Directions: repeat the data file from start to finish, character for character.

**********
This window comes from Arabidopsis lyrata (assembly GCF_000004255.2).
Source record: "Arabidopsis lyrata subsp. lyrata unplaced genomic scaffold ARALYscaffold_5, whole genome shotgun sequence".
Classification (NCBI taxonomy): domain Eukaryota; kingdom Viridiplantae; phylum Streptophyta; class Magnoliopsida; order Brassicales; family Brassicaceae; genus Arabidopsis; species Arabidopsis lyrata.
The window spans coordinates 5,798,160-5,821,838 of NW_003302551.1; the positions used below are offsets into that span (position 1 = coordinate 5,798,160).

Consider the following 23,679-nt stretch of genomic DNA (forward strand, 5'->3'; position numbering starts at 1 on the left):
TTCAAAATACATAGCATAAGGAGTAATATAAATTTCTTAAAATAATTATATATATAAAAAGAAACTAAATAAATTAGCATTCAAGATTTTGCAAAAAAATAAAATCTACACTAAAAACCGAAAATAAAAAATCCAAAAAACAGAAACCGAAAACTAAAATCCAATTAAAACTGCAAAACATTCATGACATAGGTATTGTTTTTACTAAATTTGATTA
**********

This window comes from Arabidopsis lyrata (assembly GCF_000004255.2).
Source record: "Arabidopsis lyrata subsp. lyrata unplaced genomic scaffold ARALYscaffold_5, whole genome shotgun sequence".
Classification (NCBI taxonomy): domain Eukaryota; kingdom Viridiplantae; phylum Streptophyta; class Magnoliopsida; order Brassicales; family Brassicaceae; genus Arabidopsis; species Arabidopsis lyrata.
The window spans coordinates 5,798,160-5,821,838 of NW_003302551.1; the positions used below are offsets into that span (position 1 = coordinate 5,798,160).

Consider the following 23,679-nt stretch of genomic DNA (forward strand, 5'->3'; position numbering starts at 1 on the left):
TTCAAAATACATAGCATAAGGAGTAATATAAATTTCTTAAAATAATTATATATATAAAAAGAAACTAAATAAATTAGCATTCAAGATTTTGCAAAAAAATAAAATCTACACTAAAAACCGAAAATAAAAAATCCAAAAAACAGAAACCGAAAACTAAAATCCAATTAAAACTGCAAAACATTCATGACATAGGTATTGTTTTTACTAAATTTGATTA